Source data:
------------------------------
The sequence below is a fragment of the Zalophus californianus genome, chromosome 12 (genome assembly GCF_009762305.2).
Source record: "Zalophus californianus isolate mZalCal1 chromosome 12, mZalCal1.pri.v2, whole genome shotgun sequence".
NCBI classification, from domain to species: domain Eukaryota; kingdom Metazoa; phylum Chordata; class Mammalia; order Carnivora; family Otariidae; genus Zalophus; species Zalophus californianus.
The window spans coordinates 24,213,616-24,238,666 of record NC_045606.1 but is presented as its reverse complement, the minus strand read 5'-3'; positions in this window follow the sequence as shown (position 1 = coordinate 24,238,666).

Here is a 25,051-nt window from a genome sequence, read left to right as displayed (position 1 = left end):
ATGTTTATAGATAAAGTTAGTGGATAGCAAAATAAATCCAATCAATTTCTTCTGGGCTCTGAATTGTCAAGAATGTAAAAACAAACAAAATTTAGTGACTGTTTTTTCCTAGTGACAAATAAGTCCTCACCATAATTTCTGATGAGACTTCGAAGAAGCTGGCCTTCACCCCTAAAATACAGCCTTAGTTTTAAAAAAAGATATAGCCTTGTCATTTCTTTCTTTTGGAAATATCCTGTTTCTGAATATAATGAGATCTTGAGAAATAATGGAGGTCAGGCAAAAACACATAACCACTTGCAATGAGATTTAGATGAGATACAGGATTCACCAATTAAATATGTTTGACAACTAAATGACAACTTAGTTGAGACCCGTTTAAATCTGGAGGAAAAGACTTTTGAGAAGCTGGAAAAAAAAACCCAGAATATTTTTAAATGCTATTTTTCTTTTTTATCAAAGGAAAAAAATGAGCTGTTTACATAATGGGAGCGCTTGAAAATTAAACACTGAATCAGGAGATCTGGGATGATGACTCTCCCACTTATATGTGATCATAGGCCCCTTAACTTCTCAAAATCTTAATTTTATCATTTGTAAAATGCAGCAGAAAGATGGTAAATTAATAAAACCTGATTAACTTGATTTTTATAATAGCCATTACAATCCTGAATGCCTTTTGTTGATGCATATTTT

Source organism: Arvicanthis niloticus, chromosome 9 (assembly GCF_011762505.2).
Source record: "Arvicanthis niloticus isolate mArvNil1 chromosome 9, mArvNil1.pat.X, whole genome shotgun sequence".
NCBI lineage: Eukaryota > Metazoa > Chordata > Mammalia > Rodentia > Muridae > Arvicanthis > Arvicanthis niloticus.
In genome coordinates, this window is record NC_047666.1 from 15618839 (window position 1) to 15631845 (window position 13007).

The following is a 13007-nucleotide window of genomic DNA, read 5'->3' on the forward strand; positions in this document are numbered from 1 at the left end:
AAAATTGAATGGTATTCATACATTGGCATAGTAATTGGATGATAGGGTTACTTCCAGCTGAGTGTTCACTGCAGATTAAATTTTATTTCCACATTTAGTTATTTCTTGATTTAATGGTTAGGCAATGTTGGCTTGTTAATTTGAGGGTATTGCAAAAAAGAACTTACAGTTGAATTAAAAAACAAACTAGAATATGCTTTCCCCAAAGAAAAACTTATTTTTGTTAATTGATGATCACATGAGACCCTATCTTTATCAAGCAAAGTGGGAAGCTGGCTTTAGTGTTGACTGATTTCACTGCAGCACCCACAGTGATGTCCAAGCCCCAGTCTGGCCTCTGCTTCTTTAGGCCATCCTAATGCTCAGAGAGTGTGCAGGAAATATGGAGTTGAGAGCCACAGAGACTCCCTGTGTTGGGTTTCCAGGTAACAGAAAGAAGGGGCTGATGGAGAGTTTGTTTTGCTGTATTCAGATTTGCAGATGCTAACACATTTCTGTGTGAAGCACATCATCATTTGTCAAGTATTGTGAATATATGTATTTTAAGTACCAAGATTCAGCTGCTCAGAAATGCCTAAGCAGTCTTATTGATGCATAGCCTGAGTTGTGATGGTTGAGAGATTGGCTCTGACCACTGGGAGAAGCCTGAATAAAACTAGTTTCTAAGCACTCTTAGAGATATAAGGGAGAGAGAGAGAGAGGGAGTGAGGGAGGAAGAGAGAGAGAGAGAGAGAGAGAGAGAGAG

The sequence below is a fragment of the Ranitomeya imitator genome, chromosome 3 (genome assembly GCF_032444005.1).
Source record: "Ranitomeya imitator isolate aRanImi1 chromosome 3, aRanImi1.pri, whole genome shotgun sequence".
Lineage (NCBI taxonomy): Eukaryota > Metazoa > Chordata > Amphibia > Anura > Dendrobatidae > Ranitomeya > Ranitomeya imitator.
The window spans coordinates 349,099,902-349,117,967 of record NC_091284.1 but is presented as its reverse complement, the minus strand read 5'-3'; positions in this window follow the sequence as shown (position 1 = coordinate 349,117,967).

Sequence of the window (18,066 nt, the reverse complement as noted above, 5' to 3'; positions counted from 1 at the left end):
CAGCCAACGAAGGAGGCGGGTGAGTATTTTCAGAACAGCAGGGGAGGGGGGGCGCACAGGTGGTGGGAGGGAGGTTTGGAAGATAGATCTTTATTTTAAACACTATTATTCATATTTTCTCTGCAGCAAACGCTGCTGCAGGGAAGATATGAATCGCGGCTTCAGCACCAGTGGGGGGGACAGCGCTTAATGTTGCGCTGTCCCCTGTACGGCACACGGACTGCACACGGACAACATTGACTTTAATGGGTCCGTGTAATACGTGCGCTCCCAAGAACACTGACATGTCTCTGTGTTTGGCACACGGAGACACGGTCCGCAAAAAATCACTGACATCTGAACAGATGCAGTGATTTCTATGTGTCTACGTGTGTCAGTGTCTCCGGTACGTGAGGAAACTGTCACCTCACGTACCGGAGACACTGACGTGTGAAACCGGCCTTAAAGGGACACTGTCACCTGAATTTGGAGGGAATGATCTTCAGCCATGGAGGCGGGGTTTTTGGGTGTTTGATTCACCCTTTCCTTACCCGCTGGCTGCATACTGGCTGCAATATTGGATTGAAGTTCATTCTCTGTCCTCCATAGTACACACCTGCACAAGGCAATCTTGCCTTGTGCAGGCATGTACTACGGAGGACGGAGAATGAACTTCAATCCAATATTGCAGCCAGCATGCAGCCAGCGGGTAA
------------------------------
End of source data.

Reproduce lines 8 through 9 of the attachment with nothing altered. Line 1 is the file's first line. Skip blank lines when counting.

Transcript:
Source record: "Arvicanthis niloticus isolate mArvNil1 chromosome 9, mArvNil1.pat.X, whole genome shotgun sequence".
NCBI lineage: Eukaryota > Metazoa > Chordata > Mammalia > Rodentia > Muridae > Arvicanthis > Arvicanthis niloticus.